It is one of several projects exploring AI’s effects on individuals’ happiness and wellbeing, and its economic implications for skills, work and education.
Six UK-Japan projects have been launched to investigate the multiple, uncertain and wide-ranging impacts artificial intelligence (AI) could have on society, culture and economy.
The three-year projects will seek to boost understanding of how AI technologies affect people’s lives, from the technolgy’s use in healthcare to its potential to transform housework, and the ethics of using AI to make legal decisions.
The projects cover a range of topics from AI’s effects on individuals’ happiness and wellbeing to its economic implications for skills, work and education, and issues relating to transparency, responsibility, governance and ethics.
One of the six projects will advise on best practice around the use of AI in healthcare to ensure it benefits everyone in both countries. Another will develop ways to predict how advances in AI could transform and automate housework, and one will look at the consequences of introducing AI into Japanese and UK legal systems.
Meanwhile, Northumbria University will be focusing on the use of emotional AI in policing and security, exploring both the benefits and potential issues.
With the rise of smart devices in buildings and cities, experts believe that emotional AI may have the capacity to enhance safety, especially when it comes to preventing crime and improving security. However, there are also risks.
“We must understand the social and ethical implications that arise from the use of different techniques that allow our bodies, feelings, intentions and emotional states to be read by machines.”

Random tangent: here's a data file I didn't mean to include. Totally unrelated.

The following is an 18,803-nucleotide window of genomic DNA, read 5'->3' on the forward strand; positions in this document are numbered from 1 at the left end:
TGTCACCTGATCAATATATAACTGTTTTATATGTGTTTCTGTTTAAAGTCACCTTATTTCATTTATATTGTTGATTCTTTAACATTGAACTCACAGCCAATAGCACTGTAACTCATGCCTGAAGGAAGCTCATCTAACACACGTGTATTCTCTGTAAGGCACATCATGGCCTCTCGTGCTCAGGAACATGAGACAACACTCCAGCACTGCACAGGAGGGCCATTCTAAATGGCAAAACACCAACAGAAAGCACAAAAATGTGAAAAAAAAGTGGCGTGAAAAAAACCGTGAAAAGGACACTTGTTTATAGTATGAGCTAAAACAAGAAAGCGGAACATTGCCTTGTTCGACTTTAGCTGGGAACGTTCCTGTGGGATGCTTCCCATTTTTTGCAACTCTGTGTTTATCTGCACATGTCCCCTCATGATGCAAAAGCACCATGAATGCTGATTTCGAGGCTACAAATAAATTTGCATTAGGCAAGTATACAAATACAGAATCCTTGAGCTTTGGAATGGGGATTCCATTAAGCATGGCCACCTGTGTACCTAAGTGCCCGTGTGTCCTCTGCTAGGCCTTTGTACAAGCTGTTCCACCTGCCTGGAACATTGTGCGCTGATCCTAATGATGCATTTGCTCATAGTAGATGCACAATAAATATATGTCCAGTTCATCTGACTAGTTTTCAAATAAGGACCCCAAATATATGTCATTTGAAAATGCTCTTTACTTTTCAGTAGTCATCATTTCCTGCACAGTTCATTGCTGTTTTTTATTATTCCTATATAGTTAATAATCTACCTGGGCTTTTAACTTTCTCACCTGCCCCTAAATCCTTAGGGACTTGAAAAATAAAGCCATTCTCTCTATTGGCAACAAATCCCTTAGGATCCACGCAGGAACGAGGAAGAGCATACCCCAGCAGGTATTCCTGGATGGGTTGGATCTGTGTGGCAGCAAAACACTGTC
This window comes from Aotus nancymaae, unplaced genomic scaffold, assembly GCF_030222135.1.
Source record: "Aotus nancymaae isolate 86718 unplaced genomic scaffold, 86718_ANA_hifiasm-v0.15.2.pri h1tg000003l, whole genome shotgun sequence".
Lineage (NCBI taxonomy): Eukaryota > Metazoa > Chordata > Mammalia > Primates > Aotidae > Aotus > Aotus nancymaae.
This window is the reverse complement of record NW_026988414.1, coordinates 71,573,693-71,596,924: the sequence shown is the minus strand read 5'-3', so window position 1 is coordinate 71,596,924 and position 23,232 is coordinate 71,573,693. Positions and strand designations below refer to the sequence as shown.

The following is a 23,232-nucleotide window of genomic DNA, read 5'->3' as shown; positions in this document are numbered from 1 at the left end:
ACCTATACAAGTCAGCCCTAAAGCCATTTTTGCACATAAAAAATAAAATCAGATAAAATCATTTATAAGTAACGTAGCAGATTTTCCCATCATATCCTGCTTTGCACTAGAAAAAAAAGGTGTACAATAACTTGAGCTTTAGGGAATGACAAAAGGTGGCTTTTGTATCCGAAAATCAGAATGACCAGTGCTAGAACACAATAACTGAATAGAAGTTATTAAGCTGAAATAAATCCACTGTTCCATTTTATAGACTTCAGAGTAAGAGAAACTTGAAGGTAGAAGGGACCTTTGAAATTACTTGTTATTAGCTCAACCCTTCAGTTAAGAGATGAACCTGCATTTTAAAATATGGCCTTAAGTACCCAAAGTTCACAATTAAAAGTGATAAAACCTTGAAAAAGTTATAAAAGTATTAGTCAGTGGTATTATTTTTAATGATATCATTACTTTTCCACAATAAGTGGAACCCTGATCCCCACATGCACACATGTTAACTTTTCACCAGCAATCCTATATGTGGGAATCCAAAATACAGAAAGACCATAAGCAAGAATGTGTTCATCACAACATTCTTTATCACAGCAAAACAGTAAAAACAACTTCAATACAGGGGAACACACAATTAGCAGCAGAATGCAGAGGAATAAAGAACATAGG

Researchers will consider what it means to live well and ethically alongside emotional AI in smart cities, in the context of commercial settings such as shops, security settings such as policing and within the context of the media, including social media.
“We must understand the social and ethical implications that arise from the use of different techniques that allow our bodies, feelings, intentions and emotional states to be read by machines,” said Dr Diana Miranda, lecturer in criminology at Northumbria University and a member of Northumbria’s Centre for Crime and Policing.
“This project aims to explore such implications by considering how these technologies could be used in different settings and the differences between the two countries we are working in, namely their social, cultural and legal particularities," she added.
As well as interviewing organisations already developing or deploying emotional AI in smart cities, the team will examine existing governance for the collection and use of intimate data in relation to people’s emotions, especially in public spaces.
The intention is also to speak to people living in smart cities to find out more about their diverse attitudes to emotional AI. This information will be used to provide recommendations for future developments and shape how emotional AI is used in the future.
One of the outcomes of the project will be the development of a think tank which will provide impartial advice on the use of emotional AI to governments around the world, as well as industry, educators and other stakeholders.
The projects have been funded through UK Research and Innovation’s (UKRI) Fund for International Collaboration (FIC) in a joint UK-Japan initiative. The Economic and Social Research Council (ESRC) and the Arts and Humanities Research Council (AHRC), both part of UKRI, contributed £2.4 million via FIC, while the Japanese Science and Technology Agency (JST) contributed ¥180 million.
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